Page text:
With Tom Brady ruling imminent, we'll learn the power of Article 46

FOXBOROUGH, Mass. -- With Judge Richard M. Berman saying that he will rule Tuesday or Wednesday in NFL vs. New England Patriots quarterback Tom Brady, anticipation and tension fills the New England air. While there will likely be an appeal filed by the losing side, meaning this won't be an end point, it is still a key checkpoint.

There are many layers of legal analysis and opinion to dissect, but from a bottom-line perspective, it can be boiled down to this: How powerful is Article 46 of the collective bargaining agreement?

In football lingo, will Brady be sacked by the "46" defense?

Article 46 represents the backbone of the NFL's case against Brady, and it states that commissioner Roger Goodell has the authority to impose this level of discipline for what he deems a violation of the integrity or public confidence in the NFL.

Because of Article 46, some experts have viewed the NFL's position as iron-clad. Others aren't as convinced.

I admittedly have little background in law, but count me in the "others" category.

Part of that is based on Berman's aggressive questioning of the NFL in prior settlement discussions, even though analysts have cautioned from reading too much into that because it was a way for Berman to attempt to move the NFL toward a settlement. In the end, Gary Myers of the New York Daily News reported that the league wasn't willing to move far.

I recently discussed the case with a lawyer who made a point that resonated with me. The lawyer said the arbitration process under a collective bargaining agreement could be compared to signing a waiver at an amusement park. A patron might sign a waiver upon entering the park or a ride, but if the park is proven to be negligent, the terms of the waiver lose their meaning.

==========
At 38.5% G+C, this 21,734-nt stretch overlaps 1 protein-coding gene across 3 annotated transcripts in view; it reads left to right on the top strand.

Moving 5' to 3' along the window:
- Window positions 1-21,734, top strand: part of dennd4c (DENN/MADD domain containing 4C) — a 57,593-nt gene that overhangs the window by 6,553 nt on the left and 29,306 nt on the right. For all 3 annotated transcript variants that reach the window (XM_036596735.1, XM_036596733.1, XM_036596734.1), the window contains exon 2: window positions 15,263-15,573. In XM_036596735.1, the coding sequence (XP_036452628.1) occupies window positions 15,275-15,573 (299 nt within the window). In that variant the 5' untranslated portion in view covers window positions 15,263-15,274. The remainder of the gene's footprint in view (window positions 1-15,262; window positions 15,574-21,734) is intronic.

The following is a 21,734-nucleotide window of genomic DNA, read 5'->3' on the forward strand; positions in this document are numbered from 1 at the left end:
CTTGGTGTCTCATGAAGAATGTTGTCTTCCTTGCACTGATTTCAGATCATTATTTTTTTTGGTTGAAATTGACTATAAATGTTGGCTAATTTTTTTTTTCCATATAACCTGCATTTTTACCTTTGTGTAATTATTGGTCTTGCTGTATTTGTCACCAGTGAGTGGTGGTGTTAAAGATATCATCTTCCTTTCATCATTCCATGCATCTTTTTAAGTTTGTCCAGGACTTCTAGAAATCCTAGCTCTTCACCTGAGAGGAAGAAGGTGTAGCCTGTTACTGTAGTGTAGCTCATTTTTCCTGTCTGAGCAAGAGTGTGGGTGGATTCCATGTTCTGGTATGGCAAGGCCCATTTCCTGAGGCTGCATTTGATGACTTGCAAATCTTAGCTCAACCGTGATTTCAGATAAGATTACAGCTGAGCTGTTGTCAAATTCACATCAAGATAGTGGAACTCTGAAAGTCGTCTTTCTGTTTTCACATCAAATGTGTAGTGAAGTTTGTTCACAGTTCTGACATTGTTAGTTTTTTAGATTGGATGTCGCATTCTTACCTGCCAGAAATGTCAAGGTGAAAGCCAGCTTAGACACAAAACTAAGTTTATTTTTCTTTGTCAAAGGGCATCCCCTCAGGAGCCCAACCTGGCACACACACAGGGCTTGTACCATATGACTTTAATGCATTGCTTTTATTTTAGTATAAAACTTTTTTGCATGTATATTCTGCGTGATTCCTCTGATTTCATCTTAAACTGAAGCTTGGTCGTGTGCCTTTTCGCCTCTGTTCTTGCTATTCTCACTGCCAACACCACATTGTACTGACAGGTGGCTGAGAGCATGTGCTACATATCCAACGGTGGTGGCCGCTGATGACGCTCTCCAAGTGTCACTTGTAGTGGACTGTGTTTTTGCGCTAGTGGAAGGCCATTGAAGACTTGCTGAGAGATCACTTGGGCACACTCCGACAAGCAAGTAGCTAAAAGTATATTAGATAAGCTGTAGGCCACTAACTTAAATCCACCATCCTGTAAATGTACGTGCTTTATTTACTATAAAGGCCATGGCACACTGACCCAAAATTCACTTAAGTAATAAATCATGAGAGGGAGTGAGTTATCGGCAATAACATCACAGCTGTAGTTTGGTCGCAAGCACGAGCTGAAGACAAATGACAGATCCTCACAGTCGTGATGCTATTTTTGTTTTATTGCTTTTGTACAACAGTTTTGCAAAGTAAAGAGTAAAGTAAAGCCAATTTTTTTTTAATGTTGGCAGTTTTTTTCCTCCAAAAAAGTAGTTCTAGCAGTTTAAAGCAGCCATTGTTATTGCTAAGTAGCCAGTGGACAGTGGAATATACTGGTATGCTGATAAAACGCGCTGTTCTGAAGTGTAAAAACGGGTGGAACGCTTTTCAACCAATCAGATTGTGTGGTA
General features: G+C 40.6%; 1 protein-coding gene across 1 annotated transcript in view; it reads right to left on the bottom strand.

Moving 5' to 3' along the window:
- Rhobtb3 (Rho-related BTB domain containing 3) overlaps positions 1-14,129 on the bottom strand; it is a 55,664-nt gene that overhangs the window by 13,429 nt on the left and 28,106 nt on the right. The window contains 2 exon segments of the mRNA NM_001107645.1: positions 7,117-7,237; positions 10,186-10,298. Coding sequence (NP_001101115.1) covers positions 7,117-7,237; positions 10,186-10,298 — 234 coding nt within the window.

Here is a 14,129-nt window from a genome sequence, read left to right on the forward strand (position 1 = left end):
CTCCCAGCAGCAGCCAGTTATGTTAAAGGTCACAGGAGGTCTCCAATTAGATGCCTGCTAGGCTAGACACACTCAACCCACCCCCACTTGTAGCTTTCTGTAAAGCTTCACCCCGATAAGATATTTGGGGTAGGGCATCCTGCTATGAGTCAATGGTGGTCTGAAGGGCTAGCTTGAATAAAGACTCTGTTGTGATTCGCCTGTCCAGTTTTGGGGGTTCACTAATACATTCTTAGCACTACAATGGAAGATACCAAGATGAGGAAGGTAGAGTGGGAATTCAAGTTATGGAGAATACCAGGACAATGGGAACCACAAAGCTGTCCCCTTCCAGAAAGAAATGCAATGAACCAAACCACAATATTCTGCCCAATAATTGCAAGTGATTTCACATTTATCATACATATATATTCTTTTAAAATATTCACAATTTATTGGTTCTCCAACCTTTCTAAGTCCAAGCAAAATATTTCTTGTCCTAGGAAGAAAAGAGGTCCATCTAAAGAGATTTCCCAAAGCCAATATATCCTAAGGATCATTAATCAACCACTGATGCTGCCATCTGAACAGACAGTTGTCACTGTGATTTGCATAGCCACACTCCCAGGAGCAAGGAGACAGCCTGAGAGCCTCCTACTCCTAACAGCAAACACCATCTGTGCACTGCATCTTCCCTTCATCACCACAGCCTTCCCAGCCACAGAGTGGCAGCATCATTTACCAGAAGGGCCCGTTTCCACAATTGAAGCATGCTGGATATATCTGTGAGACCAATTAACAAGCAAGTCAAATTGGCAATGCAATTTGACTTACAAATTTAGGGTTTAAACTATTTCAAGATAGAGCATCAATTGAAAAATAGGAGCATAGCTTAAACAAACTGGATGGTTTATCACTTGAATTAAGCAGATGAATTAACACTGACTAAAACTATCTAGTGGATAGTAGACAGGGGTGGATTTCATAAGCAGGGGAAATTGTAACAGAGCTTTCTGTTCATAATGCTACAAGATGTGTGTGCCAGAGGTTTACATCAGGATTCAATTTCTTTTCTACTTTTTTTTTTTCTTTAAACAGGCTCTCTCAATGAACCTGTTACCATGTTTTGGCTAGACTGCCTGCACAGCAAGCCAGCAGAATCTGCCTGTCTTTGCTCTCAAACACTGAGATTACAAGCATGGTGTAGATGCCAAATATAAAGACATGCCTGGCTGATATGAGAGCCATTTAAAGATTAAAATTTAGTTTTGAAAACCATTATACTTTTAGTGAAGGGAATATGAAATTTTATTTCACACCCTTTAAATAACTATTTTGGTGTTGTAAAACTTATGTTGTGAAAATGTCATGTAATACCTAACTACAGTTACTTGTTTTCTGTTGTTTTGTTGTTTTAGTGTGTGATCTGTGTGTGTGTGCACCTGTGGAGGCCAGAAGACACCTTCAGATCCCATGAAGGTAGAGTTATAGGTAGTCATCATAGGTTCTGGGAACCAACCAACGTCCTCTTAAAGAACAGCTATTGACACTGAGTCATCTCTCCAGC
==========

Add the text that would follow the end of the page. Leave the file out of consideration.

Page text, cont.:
In this case, if the process under the collective bargaining agreement is proven to be inherently unfair, can Berman really confirm the arbitration decision?

It comes down to fairness, because a court wouldn't assume anyone bargained for an unfair process.

So one could argue that this is more about due process under the collective bargaining agreement, not necessarily the terms of the CBA itself (Article 46). Yes, the collective bargaining agreement governs absolutely, but due process can't be bargained away completely.

As for the due process of this case, the NFL didn't allow general counsel Jeff Pash -- who edited the Wells report -- to be available for questioning at Brady's appeal hearing. The NFL also claimed attorney client privilege to evidence in the Wells report, and as the NFL Players Association has argued, Brady was suspended under a provision that has never been applied to players before, with a never-used-before "general awareness" standard.

Berman, through the settlement talks, seemed particularly annoyed with all of the above (and then some).

But will that be enough for him to rule in Brady's favor?

The answer will tell us all we need to know about the power of Article 46.